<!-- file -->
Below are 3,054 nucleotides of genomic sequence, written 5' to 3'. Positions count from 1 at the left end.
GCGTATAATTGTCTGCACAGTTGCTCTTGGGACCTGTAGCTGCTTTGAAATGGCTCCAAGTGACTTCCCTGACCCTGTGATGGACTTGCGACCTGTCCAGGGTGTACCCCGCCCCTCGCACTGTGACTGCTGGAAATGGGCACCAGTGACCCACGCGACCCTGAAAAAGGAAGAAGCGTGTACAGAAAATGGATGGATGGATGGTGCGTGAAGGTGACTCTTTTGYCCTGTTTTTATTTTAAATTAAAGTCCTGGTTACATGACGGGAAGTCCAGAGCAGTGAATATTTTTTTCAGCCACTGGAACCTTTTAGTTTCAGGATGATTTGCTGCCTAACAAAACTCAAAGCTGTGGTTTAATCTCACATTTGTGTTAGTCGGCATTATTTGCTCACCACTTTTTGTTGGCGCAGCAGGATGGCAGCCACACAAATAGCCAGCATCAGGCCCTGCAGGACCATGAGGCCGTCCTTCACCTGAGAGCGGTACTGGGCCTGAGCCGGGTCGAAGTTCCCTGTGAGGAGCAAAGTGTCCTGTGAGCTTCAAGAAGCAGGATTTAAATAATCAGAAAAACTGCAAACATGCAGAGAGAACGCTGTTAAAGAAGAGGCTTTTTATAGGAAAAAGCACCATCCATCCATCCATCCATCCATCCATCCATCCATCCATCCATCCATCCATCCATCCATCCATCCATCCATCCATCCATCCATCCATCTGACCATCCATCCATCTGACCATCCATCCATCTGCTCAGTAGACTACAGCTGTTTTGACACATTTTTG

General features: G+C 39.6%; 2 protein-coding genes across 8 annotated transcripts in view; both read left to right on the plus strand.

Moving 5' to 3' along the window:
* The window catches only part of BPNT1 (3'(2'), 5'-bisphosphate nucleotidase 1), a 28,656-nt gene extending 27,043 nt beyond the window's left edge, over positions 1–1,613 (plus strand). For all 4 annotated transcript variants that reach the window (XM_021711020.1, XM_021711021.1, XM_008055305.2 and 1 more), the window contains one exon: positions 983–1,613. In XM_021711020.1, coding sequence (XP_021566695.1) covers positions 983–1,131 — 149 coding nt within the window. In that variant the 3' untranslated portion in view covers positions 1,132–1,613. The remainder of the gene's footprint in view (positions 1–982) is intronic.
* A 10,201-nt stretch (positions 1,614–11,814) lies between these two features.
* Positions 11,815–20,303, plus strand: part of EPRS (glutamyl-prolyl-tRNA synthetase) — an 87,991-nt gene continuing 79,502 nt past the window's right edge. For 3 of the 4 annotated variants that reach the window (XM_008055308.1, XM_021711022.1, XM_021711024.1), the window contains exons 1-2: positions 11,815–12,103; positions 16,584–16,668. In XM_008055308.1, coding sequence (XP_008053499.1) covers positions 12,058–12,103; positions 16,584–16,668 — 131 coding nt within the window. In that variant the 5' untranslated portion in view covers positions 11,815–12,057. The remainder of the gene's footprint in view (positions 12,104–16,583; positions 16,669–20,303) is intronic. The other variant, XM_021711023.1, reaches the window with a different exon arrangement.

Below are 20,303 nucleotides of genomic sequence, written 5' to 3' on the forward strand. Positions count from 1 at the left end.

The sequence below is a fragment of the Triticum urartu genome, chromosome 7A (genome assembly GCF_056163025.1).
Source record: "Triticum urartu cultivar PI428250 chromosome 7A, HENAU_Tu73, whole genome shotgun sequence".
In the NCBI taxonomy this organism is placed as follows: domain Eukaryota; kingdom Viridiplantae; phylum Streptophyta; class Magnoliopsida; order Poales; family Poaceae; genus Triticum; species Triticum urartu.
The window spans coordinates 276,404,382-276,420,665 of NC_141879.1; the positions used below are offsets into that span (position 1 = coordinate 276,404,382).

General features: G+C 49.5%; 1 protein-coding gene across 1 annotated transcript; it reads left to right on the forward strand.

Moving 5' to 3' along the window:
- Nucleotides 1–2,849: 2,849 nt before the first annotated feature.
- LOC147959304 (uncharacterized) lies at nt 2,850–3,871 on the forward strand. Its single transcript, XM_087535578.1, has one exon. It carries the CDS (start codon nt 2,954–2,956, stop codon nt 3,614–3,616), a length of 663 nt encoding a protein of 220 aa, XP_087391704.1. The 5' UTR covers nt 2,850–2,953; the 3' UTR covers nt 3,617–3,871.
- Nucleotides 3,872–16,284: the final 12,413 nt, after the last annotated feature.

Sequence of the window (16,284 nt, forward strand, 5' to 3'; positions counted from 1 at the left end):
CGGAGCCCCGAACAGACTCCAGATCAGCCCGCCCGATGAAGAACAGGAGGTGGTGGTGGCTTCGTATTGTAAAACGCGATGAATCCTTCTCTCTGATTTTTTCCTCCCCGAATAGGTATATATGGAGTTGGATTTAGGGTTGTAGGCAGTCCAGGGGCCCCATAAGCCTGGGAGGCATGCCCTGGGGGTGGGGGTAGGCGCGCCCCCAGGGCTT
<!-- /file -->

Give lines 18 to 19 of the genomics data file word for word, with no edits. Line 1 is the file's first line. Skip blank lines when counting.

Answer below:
Sequence of the window (16,284 nt, forward strand, 5' to 3'; positions counted from 1 at the left end):
CGGAGCCCCGAACAGACTCCAGATCAGCCCGCCCGATGAAGAACAGGAGGTGGTGGTGGCTTCGTATTGTAAAACGCGATGAATCCTTCTCTCTGATTTTTTCCTCCCCGAATAGGTATATATGGAGTTGGATTTAGGGTTGTAGGCAGTCCAGGGGCCCCATAAGCCTGGGAGGCATGCCCTGGGGGTGGGGGTAGGCGCGCCCCCAGGGCTT